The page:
I mean, really, three Lexie bags - two shown here with me, Lexie and my "classic" Parfait Lady B - at greater than 50% off each - how does this make me a 'ho? How? I think it makes me a smart shopper, a value shopper, like the coupon days and the dumpster diving days only without the paper cuts and three day old garbage. Mr. Steve called me a bag 'ho. Mr. Wonderful sighed a little and took the receipts and seemed to agree with Mr. Steve, but without coming right out and saying it. Girl and Miss Tray-Tray looked a little concerned. Acceptance is the key really. If you accept me for the bag magpie I am, then life is so much more . . . comfortable. I am weak in the presence of a good bag. I cannot resist. Resistance is futile, and unfulfilling. Fulfilling is a Darling, a Trinity and a Gem for $40, $45 and $12 respectively. Passing them up would have been equivalent to refusing Buy 1-Get 2 Free toilet paper. It would be a poor economic choice to keep walking. And with such an exceptional enabler in the personage of Cirilia Rose there was no way out for me. Although...I must say, even Cirilia looked a little concerned when I bought the third one. I shall make it up to Mr. Wonderful by buying him one of these - Lexie has a husband. He makes bags, too. Bags that are perfect for a laptop, or for carrying your personal defibrillator. If you need one.
But, as usual, I digress. I have mostly recovered from my jaunt to CGOA/TKGA Chain Link in Manchester, NH. The first day, Wednesday, was professional development day. I arrived at the Radisson early. I went to registration and received my Coats and Clark Goody Bag. There was yarn, some of which I traded for other yarn, so this picture is not really representative of the bag's original contents. I had some TLC Baby Sparkle that just does not feel good to me, so I gave it away. I kept the Moda-Dea Tweedle Dee, a "shaded effect yarn" (read Noro knock-off) made with acrylic and a little wool waved over the pot, and Washable Wool, which is a cabled 100% superwash wool that I think I should play with, and one skein of Red Heart Hula in a color called Limeade. Accurate, too. Yowza. Also a bunch of crochet hooks for my friends with the 12 kids who all do stuff like that. I did some swapping and trading so that I would end up with enough of the Tweedle Dee and Washable Wool to make into something, should I desire it. Professional development day was great. Although crochet-focused I gleaned a huge amount of information.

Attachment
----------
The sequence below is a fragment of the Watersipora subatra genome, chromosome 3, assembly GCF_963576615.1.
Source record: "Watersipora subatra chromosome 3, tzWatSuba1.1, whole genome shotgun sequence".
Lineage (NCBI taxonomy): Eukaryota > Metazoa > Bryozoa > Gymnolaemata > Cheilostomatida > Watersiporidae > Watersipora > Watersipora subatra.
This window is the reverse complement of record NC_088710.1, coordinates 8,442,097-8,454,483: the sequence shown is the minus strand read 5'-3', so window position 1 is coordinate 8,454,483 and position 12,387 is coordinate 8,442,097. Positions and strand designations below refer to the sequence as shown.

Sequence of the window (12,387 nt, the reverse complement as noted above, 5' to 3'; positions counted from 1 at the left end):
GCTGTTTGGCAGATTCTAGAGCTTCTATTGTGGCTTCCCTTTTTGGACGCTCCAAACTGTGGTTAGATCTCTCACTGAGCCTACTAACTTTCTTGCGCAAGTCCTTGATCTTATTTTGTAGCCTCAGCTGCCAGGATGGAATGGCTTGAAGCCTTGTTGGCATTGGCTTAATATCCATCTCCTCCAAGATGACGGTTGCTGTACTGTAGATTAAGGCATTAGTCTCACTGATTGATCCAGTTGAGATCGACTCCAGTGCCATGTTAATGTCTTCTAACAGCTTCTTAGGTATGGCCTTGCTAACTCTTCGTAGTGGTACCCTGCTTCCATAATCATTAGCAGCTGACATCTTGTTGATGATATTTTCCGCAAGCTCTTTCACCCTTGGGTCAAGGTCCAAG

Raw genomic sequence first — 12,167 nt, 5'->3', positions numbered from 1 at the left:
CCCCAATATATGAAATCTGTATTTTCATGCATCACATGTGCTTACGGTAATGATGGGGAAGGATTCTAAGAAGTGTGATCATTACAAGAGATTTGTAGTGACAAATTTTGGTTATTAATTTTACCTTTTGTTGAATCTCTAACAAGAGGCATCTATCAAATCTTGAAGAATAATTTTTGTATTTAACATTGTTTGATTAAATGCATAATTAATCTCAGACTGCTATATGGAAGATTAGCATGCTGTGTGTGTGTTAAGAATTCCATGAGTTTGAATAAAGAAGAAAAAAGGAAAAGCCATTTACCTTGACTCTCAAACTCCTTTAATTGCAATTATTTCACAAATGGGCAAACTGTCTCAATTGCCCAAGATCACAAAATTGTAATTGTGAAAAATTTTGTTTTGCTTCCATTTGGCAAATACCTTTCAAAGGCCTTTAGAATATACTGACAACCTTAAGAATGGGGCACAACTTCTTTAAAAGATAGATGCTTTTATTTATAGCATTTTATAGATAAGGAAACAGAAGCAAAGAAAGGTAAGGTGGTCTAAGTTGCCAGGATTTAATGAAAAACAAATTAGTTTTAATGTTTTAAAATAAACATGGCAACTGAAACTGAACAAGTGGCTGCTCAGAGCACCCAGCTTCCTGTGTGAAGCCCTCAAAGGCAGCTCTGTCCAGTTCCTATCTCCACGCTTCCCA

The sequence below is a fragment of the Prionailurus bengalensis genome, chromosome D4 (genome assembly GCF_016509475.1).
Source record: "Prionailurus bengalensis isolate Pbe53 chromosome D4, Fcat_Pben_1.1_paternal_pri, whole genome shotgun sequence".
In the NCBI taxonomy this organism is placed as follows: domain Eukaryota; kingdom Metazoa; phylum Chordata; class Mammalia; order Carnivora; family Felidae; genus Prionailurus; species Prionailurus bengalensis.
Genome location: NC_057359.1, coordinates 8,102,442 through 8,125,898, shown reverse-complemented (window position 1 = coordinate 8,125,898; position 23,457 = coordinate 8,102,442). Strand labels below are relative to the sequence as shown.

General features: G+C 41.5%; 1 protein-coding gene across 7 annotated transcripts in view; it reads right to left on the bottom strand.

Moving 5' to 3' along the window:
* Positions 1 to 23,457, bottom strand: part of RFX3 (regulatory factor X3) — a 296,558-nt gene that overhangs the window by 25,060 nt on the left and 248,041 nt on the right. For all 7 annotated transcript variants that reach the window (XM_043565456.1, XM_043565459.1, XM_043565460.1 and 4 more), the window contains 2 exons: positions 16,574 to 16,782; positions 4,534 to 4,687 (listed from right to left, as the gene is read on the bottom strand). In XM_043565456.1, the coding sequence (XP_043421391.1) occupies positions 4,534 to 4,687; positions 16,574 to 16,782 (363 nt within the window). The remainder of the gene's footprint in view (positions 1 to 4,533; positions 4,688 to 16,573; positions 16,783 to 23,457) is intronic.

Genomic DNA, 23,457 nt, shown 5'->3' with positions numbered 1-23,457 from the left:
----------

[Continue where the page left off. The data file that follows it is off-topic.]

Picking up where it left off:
Thursday started badly. I got into the wrong room before class - I was supposed to be in Curriers, but ended up in Salon C. Guess what they were learning in Salon C??? Mittens, two at a time on one long circular. I left. I did not say "HEY!! Wait a second! I do that, too!! I just wrote a book on socks that way!!" I also did not have hooks, thinking it was knitting day, so was even later because I had to sprint to my room, grab hooks, and sprint back to the correct location. Persnickety was waiting for me. We learned beaded crochet flatwork from Melody Macduffee, who I hope comes to Webs soon to teach overlay crochet. Her beaded crochet jewelry is amazing and the overlay is just too cool. I am not sure about beads and crochet. Although I enjoyed it, it's time-consuming. I can see that in the future, when I have more time, I will enjoy this more. I want to make myself some jewelry. I don't like buying it, and this way it can be exactly what I want it to be. I tried on a cabochon bracelet that just spoke to me. It wants me to make it in different colors and with a different stone. It may become a long-term project I fiddle with now and then. These are not instant gratification projects. Here is Persnickety with her hook and beads. She's more dedicated than I. I took a lot of breaks. ADD Crocheter, that's me. ADD person, period. After class we went to Margaritas for dinner. I have been to the one in Keene, NH. What I did not know, or had forgotten, is that Thursday night is ladies night. 40% off your total tab if you sit in the lounge. For 40% I can sit about anywhere. They make a nice Margarita. Salsa is good although I'd like a fresher flavor myself. No pictures of dinner - what happens when margaritas are served stays where the margaritas are served. Until you make it a road trip and go shopping at the Market Street Preview. Ohhhh...hey - the bag thing makes much more sense now. Disinhibited by my tequila, I bought bags! Huh. That does not explain the cashmere though. That was Friday, and there was no margarita lunch. By the way, Thursday night in Manchester is also apparently "cruise the main drag with your Harleys till midnight" night. Just so you know. Ear plugs would have been beneficial.